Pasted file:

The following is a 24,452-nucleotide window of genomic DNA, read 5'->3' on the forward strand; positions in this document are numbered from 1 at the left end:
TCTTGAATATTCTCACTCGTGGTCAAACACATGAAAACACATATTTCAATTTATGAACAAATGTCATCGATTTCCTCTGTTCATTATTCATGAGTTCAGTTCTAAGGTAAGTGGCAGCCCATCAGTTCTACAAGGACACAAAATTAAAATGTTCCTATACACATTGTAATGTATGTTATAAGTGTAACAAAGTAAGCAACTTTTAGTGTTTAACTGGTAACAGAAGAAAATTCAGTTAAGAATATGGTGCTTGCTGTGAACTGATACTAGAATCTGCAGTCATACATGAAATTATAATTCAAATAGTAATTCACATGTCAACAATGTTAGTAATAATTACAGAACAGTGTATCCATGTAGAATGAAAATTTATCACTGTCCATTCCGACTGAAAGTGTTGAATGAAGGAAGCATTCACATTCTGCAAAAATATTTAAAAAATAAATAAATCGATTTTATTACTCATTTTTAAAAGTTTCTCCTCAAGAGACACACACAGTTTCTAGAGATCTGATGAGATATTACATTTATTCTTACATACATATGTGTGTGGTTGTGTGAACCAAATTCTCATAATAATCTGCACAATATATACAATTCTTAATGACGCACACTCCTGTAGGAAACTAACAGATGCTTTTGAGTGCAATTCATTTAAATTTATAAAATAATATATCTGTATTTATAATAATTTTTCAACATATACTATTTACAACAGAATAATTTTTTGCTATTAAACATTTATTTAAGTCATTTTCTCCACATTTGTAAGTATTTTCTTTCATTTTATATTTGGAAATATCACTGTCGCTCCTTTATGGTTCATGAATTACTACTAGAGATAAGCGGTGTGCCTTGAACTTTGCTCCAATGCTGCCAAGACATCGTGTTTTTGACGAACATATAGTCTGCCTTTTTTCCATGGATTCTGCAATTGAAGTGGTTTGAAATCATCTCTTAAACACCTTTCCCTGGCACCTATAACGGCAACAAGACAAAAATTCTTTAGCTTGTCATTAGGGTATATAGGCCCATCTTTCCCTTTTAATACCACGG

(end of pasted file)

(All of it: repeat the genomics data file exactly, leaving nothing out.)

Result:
The following is a 24,452-nucleotide window of genomic DNA, read 5'->3' on the forward strand; positions in this document are numbered from 1 at the left end:
TCTTGAATATTCTCACTCGTGGTCAAACACATGAAAACACATATTTCAATTTATGAACAAATGTCATCGATTTCCTCTGTTCATTATTCATGAGTTCAGTTCTAAGGTAAGTGGCAGCCCATCAGTTCTACAAGGACACAAAATTAAAATGTTCCTATACACATTGTAATGTATGTTATAAGTGTAACAAAGTAAGCAACTTTTAGTGTTTAACTGGTAACAGAAGAAAATTCAGTTAAGAATATGGTGCTTGCTGTGAACTGATACTAGAATCTGCAGTCATACATGAAATTATAATTCAAATAGTAATTCACATGTCAACAATGTTAGTAATAATTACAGAACAGTGTATCCATGTAGAATGAAAATTTATCACTGTCCATTCCGACTGAAAGTGTTGAATGAAGGAAGCATTCACATTCTGCAAAAATATTTAAAAAATAAATAAATCGATTTTATTACTCATTTTTAAAAGTTTCTCCTCAAGAGACACACACAGTTTCTAGAGATCTGATGAGATATTACATTTATTCTTACATACATATGTGTGTGGTTGTGTGAACCAAATTCTCATAATAATCTGCACAATATATACAATTCTTAATGACGCACACTCCTGTAGGAAACTAACAGATGCTTTTGAGTGCAATTCATTTAAATTTATAAAATAATATATCTGTATTTATAATAATTTTTCAACATATACTATTTACAACAGAATAATTTTTTGCTATTAAACATTTATTTAAGTCATTTTCTCCACATTTGTAAGTATTTTCTTTCATTTTATATTTGGAAATATCACTGTCGCTCCTTTATGGTTCATGAATTACTACTAGAGATAAGCGGTGTGCCTTGAACTTTGCTCCAATGCTGCCAAGACATCGTGTTTTTGACGAACATATAGTCTGCCTTTTTTCCATGGATTCTGCAATTGAAGTGGTTTGAAATCATCTCTTAAACACCTTTCCCTGGCACCTATAACGGCAACAAGACAAAAATTCTTTAGCTTGTCATTAGGGTATATAGGCCCATCTTTCCCTTTTAATACCACGG